Behold The Awesome Woodman's Pal
Ever wonder what would you get if you crossed the awesome brush-clearing power of a machete with the serious tree-hacking force of an axe? Probably not; but fortunately, way back in the 1930s, a Swiss architect named Frederick Ehrsam answered the question for us. His
“Woodman’s Pal” tool has been used by everyone from fire-fighting crews on up to Vietnam War-era grunts (where it was part of the standard issue survival kit).
The secret to the Woodman’s Palis its incredible, high-carbon steel, and considerable heft. Machetes are often too lightweight to do more than bounce off a tree of any size, while axes are poor brush-clearers and often won’t hold much of an edge. The Woodman’s Pal, on the other hand, can keep an edge even after heavy use for years (seriously!) and has enough weight to hack through just about any tree under 6″ thick. We recently used a friend’s Woodman’s Pal on a camping trip to cut firewood into burnable sections. It performed essentially as well as a high-quality hand axe, while the bladed hook was useful for trimming branches and hacking our way through rubber-like rhododendron thickets.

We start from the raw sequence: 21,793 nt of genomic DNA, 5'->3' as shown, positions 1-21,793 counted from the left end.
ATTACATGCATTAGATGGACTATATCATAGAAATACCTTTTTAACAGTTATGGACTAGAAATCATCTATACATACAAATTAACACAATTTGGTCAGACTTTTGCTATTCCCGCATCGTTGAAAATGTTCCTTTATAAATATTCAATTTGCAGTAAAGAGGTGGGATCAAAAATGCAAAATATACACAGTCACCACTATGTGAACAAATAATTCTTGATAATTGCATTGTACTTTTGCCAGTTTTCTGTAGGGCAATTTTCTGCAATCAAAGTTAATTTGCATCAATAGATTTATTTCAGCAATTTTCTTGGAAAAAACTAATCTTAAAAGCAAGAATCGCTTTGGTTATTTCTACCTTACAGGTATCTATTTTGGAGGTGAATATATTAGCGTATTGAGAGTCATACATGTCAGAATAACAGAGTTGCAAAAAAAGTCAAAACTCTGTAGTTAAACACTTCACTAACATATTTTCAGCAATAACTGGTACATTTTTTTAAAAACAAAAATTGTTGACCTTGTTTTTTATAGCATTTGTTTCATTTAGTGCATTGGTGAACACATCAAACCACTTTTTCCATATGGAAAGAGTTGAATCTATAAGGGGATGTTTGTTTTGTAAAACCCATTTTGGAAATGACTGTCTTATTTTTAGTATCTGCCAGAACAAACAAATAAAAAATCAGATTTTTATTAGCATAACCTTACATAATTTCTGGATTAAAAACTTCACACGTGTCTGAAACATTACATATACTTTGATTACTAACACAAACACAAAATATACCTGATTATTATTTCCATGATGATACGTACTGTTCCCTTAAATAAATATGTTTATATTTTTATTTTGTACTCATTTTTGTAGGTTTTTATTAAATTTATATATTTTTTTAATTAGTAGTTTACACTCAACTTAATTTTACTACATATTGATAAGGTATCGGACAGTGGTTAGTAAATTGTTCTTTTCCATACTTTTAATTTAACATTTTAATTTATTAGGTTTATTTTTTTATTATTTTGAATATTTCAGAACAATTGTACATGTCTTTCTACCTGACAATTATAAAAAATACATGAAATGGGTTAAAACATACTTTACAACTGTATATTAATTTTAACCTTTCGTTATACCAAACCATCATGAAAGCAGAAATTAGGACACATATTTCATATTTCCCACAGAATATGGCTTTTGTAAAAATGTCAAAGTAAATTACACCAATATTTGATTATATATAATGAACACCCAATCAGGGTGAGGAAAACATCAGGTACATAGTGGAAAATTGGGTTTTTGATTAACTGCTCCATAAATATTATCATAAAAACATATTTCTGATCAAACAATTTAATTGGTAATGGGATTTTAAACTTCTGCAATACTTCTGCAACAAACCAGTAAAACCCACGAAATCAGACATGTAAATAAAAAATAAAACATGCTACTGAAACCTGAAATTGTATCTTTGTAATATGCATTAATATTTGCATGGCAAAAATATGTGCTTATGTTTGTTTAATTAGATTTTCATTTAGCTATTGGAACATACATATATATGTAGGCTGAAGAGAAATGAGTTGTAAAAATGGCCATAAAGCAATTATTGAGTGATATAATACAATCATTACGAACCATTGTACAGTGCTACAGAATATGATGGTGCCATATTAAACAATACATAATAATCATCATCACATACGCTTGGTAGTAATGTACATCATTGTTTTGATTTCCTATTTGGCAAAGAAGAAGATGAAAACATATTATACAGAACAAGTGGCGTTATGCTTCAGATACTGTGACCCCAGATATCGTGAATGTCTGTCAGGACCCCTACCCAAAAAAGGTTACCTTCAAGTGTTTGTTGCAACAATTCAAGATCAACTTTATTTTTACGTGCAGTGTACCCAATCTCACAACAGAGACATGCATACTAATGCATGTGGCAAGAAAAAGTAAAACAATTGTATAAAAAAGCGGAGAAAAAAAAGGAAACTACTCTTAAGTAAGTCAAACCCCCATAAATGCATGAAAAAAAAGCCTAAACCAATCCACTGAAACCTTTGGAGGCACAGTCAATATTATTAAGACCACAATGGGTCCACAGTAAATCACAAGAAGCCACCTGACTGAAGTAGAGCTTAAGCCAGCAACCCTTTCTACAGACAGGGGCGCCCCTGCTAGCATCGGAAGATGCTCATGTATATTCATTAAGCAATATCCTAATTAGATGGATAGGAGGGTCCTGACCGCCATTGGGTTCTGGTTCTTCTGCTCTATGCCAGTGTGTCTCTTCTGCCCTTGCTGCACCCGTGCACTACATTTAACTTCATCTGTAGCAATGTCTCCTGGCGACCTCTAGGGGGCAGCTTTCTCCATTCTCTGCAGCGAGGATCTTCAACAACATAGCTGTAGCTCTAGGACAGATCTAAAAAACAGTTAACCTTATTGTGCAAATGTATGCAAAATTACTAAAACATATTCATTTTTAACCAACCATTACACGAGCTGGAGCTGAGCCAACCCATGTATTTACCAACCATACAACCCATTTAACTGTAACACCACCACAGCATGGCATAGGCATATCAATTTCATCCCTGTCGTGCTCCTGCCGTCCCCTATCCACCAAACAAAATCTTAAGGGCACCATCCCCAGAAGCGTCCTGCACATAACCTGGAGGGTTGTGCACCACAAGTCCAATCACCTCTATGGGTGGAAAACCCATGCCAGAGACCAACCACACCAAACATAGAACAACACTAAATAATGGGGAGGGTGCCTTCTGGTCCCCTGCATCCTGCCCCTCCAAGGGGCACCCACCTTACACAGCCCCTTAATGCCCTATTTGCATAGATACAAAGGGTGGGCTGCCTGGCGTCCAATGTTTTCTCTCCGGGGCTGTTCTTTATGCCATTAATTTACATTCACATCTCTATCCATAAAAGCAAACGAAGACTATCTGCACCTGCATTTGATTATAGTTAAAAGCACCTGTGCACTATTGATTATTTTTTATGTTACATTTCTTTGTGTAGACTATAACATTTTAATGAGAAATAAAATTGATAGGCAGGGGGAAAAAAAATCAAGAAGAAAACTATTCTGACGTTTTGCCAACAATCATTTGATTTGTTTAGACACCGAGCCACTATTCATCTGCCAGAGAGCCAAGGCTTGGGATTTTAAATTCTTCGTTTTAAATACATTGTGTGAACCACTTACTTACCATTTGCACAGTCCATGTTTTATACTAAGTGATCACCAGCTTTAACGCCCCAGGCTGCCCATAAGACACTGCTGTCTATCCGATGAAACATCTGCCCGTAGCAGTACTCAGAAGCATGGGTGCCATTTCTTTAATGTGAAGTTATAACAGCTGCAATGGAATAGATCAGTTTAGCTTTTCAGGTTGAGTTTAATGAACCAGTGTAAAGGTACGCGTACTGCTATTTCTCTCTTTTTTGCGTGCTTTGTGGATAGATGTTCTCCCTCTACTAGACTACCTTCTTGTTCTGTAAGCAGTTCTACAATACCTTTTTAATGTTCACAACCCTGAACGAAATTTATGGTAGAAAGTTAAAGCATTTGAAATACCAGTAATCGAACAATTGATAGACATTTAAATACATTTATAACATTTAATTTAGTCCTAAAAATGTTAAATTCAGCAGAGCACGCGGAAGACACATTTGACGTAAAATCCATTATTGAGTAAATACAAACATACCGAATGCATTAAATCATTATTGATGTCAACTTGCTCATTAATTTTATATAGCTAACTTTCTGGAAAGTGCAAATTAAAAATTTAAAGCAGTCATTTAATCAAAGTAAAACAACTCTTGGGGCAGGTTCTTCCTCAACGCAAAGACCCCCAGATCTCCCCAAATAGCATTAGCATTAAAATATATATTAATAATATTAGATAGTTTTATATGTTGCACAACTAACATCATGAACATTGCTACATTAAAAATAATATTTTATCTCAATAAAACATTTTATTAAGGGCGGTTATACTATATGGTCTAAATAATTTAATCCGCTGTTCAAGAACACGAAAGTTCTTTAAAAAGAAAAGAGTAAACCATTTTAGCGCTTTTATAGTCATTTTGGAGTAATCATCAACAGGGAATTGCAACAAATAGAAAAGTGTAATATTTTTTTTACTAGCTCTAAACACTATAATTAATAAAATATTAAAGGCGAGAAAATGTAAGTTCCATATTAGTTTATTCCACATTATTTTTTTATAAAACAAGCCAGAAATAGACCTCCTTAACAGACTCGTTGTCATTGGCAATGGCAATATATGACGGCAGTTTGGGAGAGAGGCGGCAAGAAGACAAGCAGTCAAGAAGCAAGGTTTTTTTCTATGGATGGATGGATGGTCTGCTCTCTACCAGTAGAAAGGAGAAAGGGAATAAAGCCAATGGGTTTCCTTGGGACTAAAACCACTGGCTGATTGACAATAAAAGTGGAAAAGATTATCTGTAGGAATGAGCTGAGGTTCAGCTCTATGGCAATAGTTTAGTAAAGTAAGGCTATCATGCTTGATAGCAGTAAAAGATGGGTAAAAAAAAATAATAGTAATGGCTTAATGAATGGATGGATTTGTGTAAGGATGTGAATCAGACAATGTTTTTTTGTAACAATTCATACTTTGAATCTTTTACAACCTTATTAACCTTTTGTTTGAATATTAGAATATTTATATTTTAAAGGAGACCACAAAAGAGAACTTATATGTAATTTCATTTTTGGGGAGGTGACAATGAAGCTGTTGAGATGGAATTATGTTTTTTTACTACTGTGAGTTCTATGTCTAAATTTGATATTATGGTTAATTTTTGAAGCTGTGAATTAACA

You can order the Woodman’s Pal from Cabelas, but the manufacturer’s website offers much more info on its history as well as some upgraded models.
Have you used a Woodman’s Pal to survive in the wilderness — or shorten branches for trash pickup? Let us know in the Comments section!